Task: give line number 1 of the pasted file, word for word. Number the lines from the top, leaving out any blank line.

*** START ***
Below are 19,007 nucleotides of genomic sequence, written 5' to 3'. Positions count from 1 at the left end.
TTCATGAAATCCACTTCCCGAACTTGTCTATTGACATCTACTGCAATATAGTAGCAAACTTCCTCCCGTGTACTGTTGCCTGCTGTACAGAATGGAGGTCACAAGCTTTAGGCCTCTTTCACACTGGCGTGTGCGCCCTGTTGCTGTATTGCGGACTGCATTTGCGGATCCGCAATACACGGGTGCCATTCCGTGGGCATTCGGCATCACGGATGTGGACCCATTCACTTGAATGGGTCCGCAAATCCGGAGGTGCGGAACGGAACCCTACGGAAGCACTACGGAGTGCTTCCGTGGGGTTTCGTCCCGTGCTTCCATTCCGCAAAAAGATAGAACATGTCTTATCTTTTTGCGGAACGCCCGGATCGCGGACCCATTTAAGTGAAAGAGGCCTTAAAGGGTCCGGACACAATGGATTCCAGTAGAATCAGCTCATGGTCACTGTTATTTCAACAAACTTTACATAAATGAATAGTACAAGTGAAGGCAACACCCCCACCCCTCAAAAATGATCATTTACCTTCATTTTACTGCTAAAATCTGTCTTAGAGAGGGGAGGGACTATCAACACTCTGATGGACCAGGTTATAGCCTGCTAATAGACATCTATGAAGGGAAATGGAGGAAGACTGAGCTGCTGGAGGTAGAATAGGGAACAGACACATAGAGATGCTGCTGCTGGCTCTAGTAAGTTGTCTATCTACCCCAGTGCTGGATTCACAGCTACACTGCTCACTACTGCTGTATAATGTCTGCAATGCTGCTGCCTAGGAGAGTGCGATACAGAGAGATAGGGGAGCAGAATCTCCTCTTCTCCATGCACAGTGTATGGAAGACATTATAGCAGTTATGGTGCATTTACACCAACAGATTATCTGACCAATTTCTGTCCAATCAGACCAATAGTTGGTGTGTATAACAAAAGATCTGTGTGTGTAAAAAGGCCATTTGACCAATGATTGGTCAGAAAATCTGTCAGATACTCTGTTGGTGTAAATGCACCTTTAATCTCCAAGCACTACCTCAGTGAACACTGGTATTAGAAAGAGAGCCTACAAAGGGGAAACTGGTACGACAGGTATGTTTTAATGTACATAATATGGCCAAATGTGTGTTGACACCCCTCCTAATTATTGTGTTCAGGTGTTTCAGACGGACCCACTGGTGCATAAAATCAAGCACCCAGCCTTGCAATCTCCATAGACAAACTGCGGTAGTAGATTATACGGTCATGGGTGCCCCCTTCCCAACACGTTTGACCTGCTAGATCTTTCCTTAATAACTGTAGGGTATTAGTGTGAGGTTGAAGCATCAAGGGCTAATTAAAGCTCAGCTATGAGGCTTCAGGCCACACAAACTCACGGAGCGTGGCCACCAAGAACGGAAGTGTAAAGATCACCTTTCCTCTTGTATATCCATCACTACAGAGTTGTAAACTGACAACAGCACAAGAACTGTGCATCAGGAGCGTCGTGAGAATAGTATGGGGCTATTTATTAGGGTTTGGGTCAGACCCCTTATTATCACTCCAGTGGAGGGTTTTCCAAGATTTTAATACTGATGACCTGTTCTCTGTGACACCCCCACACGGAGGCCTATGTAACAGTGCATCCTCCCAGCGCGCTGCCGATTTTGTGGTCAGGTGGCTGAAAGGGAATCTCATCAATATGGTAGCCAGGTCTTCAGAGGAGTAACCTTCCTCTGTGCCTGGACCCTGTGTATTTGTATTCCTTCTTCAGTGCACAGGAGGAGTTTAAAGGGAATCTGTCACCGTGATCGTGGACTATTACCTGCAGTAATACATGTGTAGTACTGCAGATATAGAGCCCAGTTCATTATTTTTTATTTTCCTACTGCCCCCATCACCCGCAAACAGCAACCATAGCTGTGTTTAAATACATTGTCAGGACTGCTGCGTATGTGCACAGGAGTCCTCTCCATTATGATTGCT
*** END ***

Below are 19,007 nucleotides of genomic sequence, written 5' to 3'. Positions count from 1 at the left end.